Monday, February 10, 2014

Xinjiang Obscures State Security Stats, Trials Likely Up 10%

Police patrol around the clock to prevent crimes in Kashgar, XUAR, June 30, 2013. Photo credit:

Dui Hua estimates that the number of endangering state security (ESS) trials in the Xinjiang Uyghur Autonomous Region (XUAR) rose 10 percent to nearly 300 trials in 2013. The estimate is based on information reported in the annual work report of the XUAR High People’s Court. In marked contrast with the transparency with which it treated ESS trial numbers in reports issued since 2008, this year’s report does not provide the exact number of ESS trials concluded.

The high court states that 21,061 criminal trials of first and second instance were concluded in 2013, and that ESS cases accounted for 1.67 percent of concluded criminal trials of first instance.

First-instance trials accounted for about 84 percent of all criminal trials concluded in XUAR in each year between 2010 and 2012. Assuming a constant ratio in 2013, XUAR concluded 17,712 first-instance criminal cases, of which 296 (1.67 percent) were ESS trials.

The Tibetan Autonomous Region (TAR) joined XUAR as the only provinces or autonomous regions to quantify ESS trials in their annual court reports. The TAR High People’s Court reported that 20 ESS cases were tried in the region in 2013. Dui Hua believes that, as in previous years, XUAR continued to account for the majority of ESS trials nationwide.

Criminal and ESS Trials in XUAR, 2010-2013
Year Concluded Criminal Cases Concluded ESS Cases
  First instance First & second instance % First instance First
First & second instance % First instance
2010 16752 19785 84.67 314 376 83.51
2011 17097 20772 82.31 366 414 88.41
2012 18708 21952 85.22 270 * 314 85.96 §
2013 17712 † 21061 84.10 § 296 ‡ - -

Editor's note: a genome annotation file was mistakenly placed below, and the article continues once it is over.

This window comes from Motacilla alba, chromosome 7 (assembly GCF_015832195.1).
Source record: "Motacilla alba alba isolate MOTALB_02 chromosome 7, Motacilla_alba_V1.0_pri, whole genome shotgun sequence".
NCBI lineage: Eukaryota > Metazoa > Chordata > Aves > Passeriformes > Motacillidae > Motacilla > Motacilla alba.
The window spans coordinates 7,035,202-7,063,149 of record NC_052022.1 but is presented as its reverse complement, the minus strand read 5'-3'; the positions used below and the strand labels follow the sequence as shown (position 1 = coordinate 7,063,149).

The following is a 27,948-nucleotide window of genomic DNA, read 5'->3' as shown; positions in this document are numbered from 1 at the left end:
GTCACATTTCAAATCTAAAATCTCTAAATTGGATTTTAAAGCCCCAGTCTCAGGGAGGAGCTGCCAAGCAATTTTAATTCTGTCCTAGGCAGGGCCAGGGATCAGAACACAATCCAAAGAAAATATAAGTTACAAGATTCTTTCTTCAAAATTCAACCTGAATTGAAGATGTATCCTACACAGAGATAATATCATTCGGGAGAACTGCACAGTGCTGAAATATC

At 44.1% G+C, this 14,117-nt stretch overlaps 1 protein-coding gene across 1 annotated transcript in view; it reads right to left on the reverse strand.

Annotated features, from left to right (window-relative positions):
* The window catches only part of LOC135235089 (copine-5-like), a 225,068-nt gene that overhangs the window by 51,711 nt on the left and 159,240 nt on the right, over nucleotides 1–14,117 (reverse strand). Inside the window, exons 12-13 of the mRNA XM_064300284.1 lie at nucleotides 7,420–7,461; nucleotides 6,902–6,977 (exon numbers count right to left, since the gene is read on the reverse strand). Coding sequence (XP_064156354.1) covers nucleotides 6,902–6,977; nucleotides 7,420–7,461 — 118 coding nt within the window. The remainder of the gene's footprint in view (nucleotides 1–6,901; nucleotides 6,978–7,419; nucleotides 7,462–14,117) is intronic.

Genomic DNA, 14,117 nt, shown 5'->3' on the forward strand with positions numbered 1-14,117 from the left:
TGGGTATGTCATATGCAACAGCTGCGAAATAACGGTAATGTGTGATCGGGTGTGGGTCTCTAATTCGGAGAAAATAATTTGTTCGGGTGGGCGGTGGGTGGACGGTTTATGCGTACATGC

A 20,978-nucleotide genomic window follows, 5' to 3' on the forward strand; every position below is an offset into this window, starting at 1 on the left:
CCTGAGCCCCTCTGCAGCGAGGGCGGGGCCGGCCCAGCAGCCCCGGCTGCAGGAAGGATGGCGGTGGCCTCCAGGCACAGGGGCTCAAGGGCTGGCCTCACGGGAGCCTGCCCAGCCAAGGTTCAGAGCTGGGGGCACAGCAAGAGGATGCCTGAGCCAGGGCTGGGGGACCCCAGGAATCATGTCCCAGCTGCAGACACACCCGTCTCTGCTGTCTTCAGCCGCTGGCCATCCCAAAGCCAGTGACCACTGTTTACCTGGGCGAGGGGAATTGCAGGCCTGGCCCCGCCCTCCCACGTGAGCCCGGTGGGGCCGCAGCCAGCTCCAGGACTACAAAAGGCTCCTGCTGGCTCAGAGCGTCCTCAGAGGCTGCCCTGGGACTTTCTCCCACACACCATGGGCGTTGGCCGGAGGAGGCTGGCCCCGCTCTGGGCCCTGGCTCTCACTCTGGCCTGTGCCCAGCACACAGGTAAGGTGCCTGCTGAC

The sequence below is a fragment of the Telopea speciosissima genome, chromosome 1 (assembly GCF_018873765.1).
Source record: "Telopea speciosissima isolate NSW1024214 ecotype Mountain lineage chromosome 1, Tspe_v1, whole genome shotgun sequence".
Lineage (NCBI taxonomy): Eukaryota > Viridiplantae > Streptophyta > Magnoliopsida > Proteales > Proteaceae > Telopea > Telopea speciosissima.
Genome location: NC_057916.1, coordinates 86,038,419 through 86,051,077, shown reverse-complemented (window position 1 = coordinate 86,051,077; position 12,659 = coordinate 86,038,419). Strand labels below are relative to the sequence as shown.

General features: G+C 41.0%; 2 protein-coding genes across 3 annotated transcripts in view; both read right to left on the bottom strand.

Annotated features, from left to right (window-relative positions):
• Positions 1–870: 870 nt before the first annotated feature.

Source: Dui Hua, Xinjiang High Court Annual Work Reports, Xinjiang Yearbook
* Dui Hua calculation: first and second instance ESS trials times estimated percentage of first instance ESS trials.
§ Dui Hua calculation: average of percentages in previous years.
† Dui Hua calculation: first and second instance criminal trials times estimated percentage of first instance criminal trials.
‡ Dui Hua calculation: 1.67% (officially reported ratio) of estimated first instance criminal trials.

Public information about individual defendants remained extremely limited. Dui Hua’s Political Prisoner Database has the names of three Uyghurs tried for ESS crimes in XUAR in 2013. Nurmamat Ibrahim (努尔麦麦提.伊布拉音) was one of the 95 defendants tried in 21 ESS cases by the Ili Intermediate People’s Court. Enwer Obul (艾尼瓦尔.乌布力) was among 10 defendants tried for inciting splittism by the Xinjiang Production and Construction Corps 3rd Agricultural Division Intermediate People’s Court in March 2013. Information is not available on the evidence against them or the outcomes of their trials.

Kerem Mehmet (克热木.买买提) was sentenced for inciting splittism to 10 years’ imprisonment by the Bayinguoleng Monggol [Bayingolin] Autonomous Prefecture Intermediate People’s Court on March 26, 2013. Allegations against him included disseminating information about ethnic separatism, terrorism, and religious extremism through an online discussion group. He was also found guilty of possessing illegal books and mobile storage devices containing reactionary propaganda.

The geographic spread of ESS trials is not even throughout the region. Kashgar alone tries more than 60 percent of Xinjiang’s ESS cases. The intermediate court in Kezilesu Kirghiz [Kizilsu] Autonomous Prefecture tried 18 ESS cases involving 29 individuals in 2013, while in the first 10 months of 2013, Hami Prefecture Intermediate People’s Court concluded just one case of inciting splittism.

Although often conflated, ESS crimes do not include terrorism; instead, they often involve speech and association. None of the five defendants who participated in the Bachu incident on April 23, 2013, nor none of the four defendants who took part in the Shanshan Riots on June 26, 2013, were convicted of ESS crimes.

The vast majority of ESS defendants appear to be Uyghurs passing through Kashgar, but their identities, acts, and fates remain unknown.